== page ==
Do you blog or tweet about your research as you publish new papers? An excellent post by Prof Athene Donald on Physicsfocus earlier this week commented on how often academics have started to mention in their REF submissions the roles played by these activities in disseminating their work. Athene Donald’s thoughtful comments on the subject made me realise that perhaps I have been missing a trick: as a novice to using social media to promote my research, I had been eagerly awaiting the acceptance of my next paper in order that I could try out writing a post about it and sending a few tweets.
Then I followed the link to Prof Melissa Terras’ post describing the reaction she received to circulating even those papers of hers that had been available online for years. As I read her account of increasing the number of downloads of her work by a couple of orders of magnitude through tweeting and blogging, the penny finally dropped! I don’t need to wait until we’ve heard back from the editor of the journal to which that latest paper has been submitted, I can begin talking about my research right now.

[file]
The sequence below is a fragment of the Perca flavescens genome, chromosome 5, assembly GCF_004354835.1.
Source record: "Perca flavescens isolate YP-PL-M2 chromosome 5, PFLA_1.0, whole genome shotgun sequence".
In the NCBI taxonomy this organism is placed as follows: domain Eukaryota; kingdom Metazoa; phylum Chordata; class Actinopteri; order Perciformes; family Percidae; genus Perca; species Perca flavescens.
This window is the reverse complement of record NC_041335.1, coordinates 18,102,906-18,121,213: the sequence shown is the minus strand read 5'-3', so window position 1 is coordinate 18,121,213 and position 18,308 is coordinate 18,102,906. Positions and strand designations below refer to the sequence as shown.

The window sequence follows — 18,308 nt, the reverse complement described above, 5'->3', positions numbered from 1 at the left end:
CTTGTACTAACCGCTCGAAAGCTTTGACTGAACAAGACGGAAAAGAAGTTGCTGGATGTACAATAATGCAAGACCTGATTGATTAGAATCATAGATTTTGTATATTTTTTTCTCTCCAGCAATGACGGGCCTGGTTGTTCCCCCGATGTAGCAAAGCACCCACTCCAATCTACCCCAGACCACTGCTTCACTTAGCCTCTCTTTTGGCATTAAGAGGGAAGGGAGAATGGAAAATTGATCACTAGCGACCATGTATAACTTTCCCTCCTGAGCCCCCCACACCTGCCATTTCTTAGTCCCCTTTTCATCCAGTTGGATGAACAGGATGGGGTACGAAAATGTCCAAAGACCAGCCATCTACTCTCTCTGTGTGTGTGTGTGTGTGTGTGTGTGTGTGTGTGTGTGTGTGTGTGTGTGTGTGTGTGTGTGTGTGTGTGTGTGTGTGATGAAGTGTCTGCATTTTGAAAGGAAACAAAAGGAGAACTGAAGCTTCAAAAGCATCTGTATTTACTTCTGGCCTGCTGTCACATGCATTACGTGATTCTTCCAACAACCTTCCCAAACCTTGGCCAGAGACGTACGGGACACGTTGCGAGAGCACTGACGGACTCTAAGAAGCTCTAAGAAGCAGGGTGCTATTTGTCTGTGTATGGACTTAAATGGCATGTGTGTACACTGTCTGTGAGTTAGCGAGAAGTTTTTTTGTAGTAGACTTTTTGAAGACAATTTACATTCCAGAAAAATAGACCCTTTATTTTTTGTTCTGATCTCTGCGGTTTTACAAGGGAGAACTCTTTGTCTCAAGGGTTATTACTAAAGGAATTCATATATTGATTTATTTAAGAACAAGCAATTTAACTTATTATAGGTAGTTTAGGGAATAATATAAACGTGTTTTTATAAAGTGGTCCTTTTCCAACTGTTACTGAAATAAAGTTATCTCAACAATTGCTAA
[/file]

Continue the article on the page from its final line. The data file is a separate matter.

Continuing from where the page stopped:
Many of us have an increasing number of papers published in open-access journals or in repositories, as this type of publication becomes increasingly tied to funding. We also now have the opportunity to talk about the wider stories of the work and highlight the themes connecting successive publications though social media. As I start to promote my papers, I don’t yet have the following that Melissa Terras described in her article, so I’m not sure my stats will be quite as impressive but I look forward to sharing them on this blog over the coming months.
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